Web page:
We had seven participants at the workshop, five female and two male.  We began by introducing the Dialogue Guidelines in accordance with David Bohm's theory.  Our first exercise was constructed poems.  Each participant was given a text relating to the feminine principle and a poem reflecting a feminine quality, and asked to construct a poem with alternate lines from the article and poem.

The results were very interesting and the text and poems provoked different reactions in the participants.

After we performed the poems to each other and had a short break, followed by an energising movement exercise we started the next exercise.  We asked participants to select three words that we provided, either two masculine qualities and one feminine or two feminine and one masculine and write a haiku with each word in one line.  Some found this exercise more challenging but there were some great results and we discussed our reactions to the words, whether we thought they truly were 'feminine' or 'masculine' and any other feelings they provoked in us.

'my own awareness,
penetrating your structure,
becomes protective.'

Our last exercise was to ask the participants to select a natural object that we provided a write a love poem or ode to it.  This exercise produced some incredible results, reflecting the power and beauty of nature and our relationship and connection to it, and what we can learn when we take the time to stop and give our full attention to something we previously did not consider or thought to be insignificant.

'The most important reason why we are out of balance with Nature is the fact that we have lost complete sight of this unifying aspect and have made the feminine principle as well as Life and our Earth our enemy'
-The Whole Elephant Revealed, Marja de Vries.

Some participants feedback...

What did you find most interesting about this workshop?
"Uncovering my own potential to write poetry! The exercises and prompts were very good at easing us into it."

What did you enjoy most about this workshop?
"A chance to write with other people rather than in isolation.  Poetry can be a lonely activity."

"Sharing our thoughts that came from the exercises in a 'dialogue'"

Did anything we discussed during the workshop change your thinking in any way or particularly resonant?
"Feminine, masculine principles; a big debate.  Pleased that the event was open to all genders."

"Creativity, relinquishing control."

"The idea of principles and exploring that."

Any other comments?
"It felt like a hug from the universe."

"So good.  I am less of a cynic now."

Poetry Games on the International Day of Poetry

March 21st was the International Day of Poetry, so a fitting day to run another poetry games workshop.

This time I was invited to a Kent based book club and as well as some profound and often entertaining poems, the discussion that followed really highlighted each participants desire to create a positive narrative within their poem, despite often having both negative sustainable text and poem.  Perhaps this desire for positivity is an innate human quality that is often compromised by the negative rhetoric that we are faced with on a daily basis within our media.

As in previous workshops, the accessibility of the exercise was very enjoyable and liberating for the participants, and the joy felt by constructing the poems and decorating the papers was lovely to see.

Here is some feedback from the participants,

What did you find most interesting about this workshop?

The process of creating something ‘original’ from existing text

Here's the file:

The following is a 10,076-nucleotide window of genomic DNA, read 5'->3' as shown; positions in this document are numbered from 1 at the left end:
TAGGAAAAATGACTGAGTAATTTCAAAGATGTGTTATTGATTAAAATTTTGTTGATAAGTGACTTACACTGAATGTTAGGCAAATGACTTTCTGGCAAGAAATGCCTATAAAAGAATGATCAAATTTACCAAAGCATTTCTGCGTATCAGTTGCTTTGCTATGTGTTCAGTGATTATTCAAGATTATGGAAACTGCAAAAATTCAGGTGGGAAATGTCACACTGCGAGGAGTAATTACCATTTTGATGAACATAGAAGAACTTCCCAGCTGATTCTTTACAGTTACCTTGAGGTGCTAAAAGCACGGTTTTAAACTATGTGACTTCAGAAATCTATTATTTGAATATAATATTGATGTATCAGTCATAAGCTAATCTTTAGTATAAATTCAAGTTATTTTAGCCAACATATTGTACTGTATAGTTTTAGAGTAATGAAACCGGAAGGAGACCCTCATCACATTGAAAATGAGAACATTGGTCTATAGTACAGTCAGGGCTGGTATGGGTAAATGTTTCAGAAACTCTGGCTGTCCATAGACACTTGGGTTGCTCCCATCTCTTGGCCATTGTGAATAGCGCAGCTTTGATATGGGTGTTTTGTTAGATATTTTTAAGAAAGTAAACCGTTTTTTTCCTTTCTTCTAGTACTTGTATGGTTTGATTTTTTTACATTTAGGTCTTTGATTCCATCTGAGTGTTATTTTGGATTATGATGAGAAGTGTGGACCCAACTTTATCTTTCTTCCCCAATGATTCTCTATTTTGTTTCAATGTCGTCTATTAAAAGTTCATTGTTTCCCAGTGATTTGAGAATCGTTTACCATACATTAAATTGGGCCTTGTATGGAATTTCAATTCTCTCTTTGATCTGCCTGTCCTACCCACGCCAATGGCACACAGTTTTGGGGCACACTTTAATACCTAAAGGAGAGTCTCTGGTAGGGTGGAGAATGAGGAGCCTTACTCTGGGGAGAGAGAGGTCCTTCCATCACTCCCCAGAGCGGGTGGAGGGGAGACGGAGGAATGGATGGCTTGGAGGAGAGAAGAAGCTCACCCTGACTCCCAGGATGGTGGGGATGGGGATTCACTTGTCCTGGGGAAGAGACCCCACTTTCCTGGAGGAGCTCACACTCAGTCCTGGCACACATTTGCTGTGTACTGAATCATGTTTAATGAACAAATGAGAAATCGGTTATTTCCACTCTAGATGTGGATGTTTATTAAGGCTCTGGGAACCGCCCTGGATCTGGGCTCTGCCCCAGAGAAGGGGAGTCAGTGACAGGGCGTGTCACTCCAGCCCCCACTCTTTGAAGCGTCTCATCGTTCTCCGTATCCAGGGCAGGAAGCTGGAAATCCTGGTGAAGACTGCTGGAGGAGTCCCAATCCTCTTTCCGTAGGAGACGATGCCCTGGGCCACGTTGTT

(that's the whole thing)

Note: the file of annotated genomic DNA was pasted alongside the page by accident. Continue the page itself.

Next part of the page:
What did you enjoy most about this workshop?

The interaction with the other people and the exchange of thoughts

Did anything we discussed during the workshop change your thinking in any way or particularly resonant with you?

The use of words/language in a new way and the ideas around positive and negative narratives

Any other comments?

Jessica lead the discussion in a very considered and thought provoking way. Thank you.

Below are the finished poems.

Poetry Games Workshop at The School of Economic Science

A great way of focusing on words and thoughts that arise and engage the emotions.
— Workshop Participant

On Sunday I was invited to be a part of The School of Economic Science's Inspiration Day; Words, Words, Words.

The exchange of thinking was lovely because I felt it.
— Workshop Participant

I ran three Poetry Games workshops during the day and some interesting, moving and often profound poems were constructed.  I offered poems on themes of relationships, emotions, travel, food, nature and creativity that were combined with a selection of pages from sustainability related texts.

It sort of made me realise that I can somehow write poetry too and give some meaning and voice to disparate thoughts.
— Workshop Participant

It was a lovely day and the feedback provided an insight into people's relationship with their personal creativity, the ability for poetry to focus our thoughts, often those that come from a subconscious level and the enjoyment gained from participating as a group.

The playfulness of the session. How creativity was easy to access and concentration wasn’t difficult (very creative and fun)...It was easy to express feeling with a feel of self-control rather than feeling overwhelming feeling.
— Workshop Participant

Below are a selection of the finished poems...

The Hospital Club Sustainability Week 2015

As part of my MA research I was lucky enough to work with the London private members club, The Hospital Club.  I first approached the club in 2014 when I discovered their annual Sustainability Week and subsequently was invited to join the junior committee and run some workshops in the run-up to Sustainability Week 2015.  

I really need to thank the club for the opportunities they gave me over the course of the year, to trial my workshop ideas and exhibit the completed manifesto during Sustainability Week, and even be featured in the below film!

I look forward to continuing this relationship in 2016.